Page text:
This weekend I turn sixty-five.  Do I plan to celebrate?  You can bet on it.  I’ve been working for a long time to get here.  I’ll start by trashing all of my underwear and going out and buying new ones, as I do every year on my birthday.  A good foundation is the basis on which new goals hold firm.

This year I might get a book published.  I’ve still got some challenges ahead of me, but regardless, it’s been a good trip.   I learn more about myself each step of the way, and I continue to meet new and interesting people as part of the process.   I plan to continue to celebrate each morning I wake up and sit back down at my computer.  Both of those things deserve applause, individually and together.  If one day I should decide to skip writing and do something different, that’s okay, too.  There are other things in my life that I want to celebrate.  You never know.  I might just get an extra helping of potato salad from a waiter who smiles back.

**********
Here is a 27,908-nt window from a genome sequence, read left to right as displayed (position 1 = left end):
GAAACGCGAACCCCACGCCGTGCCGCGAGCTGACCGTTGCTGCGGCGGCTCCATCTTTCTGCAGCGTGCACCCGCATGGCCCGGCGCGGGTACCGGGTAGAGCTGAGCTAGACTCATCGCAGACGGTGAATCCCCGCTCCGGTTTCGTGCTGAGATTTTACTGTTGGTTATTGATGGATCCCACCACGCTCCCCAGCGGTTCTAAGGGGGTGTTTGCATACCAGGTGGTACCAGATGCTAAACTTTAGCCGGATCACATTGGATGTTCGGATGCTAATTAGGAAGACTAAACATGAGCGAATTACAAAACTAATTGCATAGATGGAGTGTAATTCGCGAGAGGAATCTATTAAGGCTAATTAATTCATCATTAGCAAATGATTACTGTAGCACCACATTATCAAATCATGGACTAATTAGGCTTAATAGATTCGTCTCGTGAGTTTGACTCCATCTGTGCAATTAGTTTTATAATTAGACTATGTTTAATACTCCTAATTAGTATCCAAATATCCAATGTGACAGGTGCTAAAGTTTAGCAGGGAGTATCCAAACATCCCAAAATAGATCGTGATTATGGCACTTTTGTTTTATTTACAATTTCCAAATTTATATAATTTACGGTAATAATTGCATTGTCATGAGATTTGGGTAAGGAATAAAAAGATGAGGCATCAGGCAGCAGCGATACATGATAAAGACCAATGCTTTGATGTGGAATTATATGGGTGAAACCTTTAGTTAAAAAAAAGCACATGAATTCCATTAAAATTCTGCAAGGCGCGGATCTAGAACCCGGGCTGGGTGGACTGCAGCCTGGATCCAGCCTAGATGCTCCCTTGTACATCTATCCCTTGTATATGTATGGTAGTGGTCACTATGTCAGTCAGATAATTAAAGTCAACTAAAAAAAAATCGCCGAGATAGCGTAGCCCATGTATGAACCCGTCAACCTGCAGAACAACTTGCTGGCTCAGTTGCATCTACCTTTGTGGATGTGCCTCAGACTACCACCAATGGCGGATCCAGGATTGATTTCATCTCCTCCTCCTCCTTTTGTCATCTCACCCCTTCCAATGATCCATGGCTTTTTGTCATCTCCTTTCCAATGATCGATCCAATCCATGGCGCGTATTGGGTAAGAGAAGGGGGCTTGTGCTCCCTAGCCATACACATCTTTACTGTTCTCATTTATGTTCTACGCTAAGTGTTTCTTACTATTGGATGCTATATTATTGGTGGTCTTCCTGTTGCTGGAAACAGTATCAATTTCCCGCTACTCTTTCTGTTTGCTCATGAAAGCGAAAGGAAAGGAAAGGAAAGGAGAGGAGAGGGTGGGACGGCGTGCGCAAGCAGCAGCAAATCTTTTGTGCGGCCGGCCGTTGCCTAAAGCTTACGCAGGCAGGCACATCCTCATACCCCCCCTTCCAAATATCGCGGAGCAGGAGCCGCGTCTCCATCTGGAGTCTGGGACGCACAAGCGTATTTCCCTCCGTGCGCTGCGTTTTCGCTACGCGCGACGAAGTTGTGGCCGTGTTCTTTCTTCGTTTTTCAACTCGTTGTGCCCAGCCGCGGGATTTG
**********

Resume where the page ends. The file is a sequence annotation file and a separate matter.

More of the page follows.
Wednesday, March 14, 2012

Ten Words to Make You Sound Smart at a Book Party

Try to impress Jacques Derrida.
by Lydia Netzer

As a budding author, you may soon find yourself wearing a sassy outfit, holding a glass of champagne, smelling the way Thierry Mugler wants  you to smell, and standing in a room full of book people. You are clearly engaged in what can only be described as a party. There are drinks, there is food, people are milling around chatting, and the lights are low. However, in your debut author brain, what's going on is more like the GRE, combined with a firing squad, and also a graduation, where everyone is examining you to see if you look different, know your stuff, and deserve not to be shot.